Keep You Cold

Chilling Tales

by AJ Franks

In his collection of haunting tales, AJ Franks invites you to dig deep into the recesses of your own monstrosity, and experience the darkness of humankind.

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At a Glance

Title
Keep You Cold
Subtitle
Chilling Tales
Author
AJ Franks
Format
Paperback
ISBN
978-1-62901-624-5
Price
$14.95
Trim Size
5.5″ × 8.5″
Published by
Inkwater Press

About the Book

What if you received disturbing glimpses of a fate you couldn't change?

Have you ever wondered what thoughts might run through your head just before those final moments of death?

How does it feel to wake up and find a dark entity hovering over you, only to discover you can't move your body and escape?

Uncover the darker side of humanity and the supernatural in this genre-blending collection of original short stories that will scare, shock, and surprise.

Stay warm if you can. It's about to get cold.

Excerpt

Skull

Lucille

Jasper stood admiring his work. The soft edges, sleek texture, and intricate detailing—he could easily envision this as being his best piece to date. At least he hoped it would be received as such. Not because he wanted the recognition or praise, but because of the love he felt for it, and he wanted others to share that love too, even if to a lesser degree.

The amount of emotion and passion he’d put into this particular piece exceeded that of all his others combined. Clay sculpting had been a relatively new hobby of his, one he’d whole-heartedly thrown himself into as a welcome distraction from the events of the past two years. Jasper had quickly discovered he had a natural talent for sculpting, and he began entering local art shows. He didn’t have any friends left, not after what happened, so the exhibitions had become one of his last connecting threads to humanity. He hadn’t felt mentally prepared to tackle this particular project until recently, and even now he noticed his vision misting as he stared at the finished product.

The clay was hard and ready to be fired in the kiln. Jasper took a brief swipe at his eyes then carefully lifted the statue from the shelf it had been resting on and carried it to the kiln room. By next week it would be ready to display, just in time for the new artist exhibit held every year in Northeast Portland.

He ran his fingers over the piece one last time before placing it inside the kiln. His features tightened as he momentarily thought of his inspiration for it, and he surveyed it once again, checking for any last-minute touches that might be needed. The resemblance was almost unnatural—the slightly upturned nose, the wide, innocent eyes. He’d even managed to etch the tiniest scar just above the left eye, exactly like the one she had from the playground accident her first day of kindergarten.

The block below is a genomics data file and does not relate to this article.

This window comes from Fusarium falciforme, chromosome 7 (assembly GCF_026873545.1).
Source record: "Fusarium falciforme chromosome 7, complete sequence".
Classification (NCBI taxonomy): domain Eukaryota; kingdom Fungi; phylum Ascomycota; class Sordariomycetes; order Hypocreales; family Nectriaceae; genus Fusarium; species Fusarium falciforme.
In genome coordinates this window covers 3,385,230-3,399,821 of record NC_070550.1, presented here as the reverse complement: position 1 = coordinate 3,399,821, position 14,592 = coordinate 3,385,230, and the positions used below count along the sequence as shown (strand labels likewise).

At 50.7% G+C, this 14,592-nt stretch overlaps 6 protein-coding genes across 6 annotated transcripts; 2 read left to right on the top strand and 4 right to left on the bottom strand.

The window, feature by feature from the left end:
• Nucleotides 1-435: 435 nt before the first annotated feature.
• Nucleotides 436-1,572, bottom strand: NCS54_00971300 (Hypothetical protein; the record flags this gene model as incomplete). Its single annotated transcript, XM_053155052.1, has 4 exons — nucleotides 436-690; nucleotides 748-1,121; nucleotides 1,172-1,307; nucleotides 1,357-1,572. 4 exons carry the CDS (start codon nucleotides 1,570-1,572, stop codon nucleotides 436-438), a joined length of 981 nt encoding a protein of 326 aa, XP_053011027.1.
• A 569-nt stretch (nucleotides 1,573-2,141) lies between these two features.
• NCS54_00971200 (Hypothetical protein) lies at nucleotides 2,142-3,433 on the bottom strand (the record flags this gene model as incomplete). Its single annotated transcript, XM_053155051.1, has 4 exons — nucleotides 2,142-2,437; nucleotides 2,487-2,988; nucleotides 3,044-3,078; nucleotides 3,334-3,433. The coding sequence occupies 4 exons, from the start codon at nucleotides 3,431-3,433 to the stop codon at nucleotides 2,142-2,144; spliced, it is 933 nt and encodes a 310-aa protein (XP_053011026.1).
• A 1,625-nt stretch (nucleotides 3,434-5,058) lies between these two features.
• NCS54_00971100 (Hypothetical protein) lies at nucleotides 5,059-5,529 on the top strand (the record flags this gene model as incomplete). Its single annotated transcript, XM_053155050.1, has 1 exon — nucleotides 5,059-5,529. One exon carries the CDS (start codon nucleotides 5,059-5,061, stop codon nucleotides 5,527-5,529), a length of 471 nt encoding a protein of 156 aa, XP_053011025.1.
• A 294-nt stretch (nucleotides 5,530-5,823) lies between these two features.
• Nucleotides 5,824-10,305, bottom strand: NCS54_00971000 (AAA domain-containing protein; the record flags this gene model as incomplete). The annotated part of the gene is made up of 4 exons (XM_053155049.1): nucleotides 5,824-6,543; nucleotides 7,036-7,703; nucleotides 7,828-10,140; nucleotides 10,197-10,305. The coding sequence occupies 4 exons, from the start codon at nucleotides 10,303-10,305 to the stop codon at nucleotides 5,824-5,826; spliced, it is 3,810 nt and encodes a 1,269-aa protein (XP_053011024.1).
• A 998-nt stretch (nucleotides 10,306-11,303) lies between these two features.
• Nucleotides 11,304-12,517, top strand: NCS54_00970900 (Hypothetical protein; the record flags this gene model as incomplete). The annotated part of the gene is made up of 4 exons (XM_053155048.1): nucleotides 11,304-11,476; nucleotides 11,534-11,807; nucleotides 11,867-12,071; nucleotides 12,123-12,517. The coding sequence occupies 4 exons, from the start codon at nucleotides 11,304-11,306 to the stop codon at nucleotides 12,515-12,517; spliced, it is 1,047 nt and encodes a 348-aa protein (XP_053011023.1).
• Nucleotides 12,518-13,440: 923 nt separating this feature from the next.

Other than that smallest of intended flaws, the statue’s features were perfect, just as its muse’s had been. Thankfully, the replica he now stared at looked nothing like she had the last time he’d seen her—shattered and broken.

Jasper flinched as he recalled the events of that day, or at least the ones he could remember. It was the one-year anniversary of his wife’s death, God rest her soul, and drowning his sorrows in whiskey had been the quickest and most effective way to numb the pain. That was until he’d drained every last drop from every last bottle in the house. Looking back, it would have been an act of kindness for God to have caused him to blackout and aspirate, but Jasper’s luck was not the type that would be considered good, and he’d managed to remain just coherent enough to turn up his car keys.

The car had been safely stored in the garage, away from any mischievous neighborhood children who sometimes liked to throw bags of flour on people’s vehicles as a prank. Some of the white residue still covered the back window from last week when he’d been too lazy to pull the car into the garage. Jasper made a mental note (one he was sure to not remember after sobering up) to scrub off the residue when he got back. For now, though, he had more immediate demands.

“Damn kids,” he mumbled as he tried to see out the back window. He turned on the rear windshield wipers, which only smeared the mess, making it worse.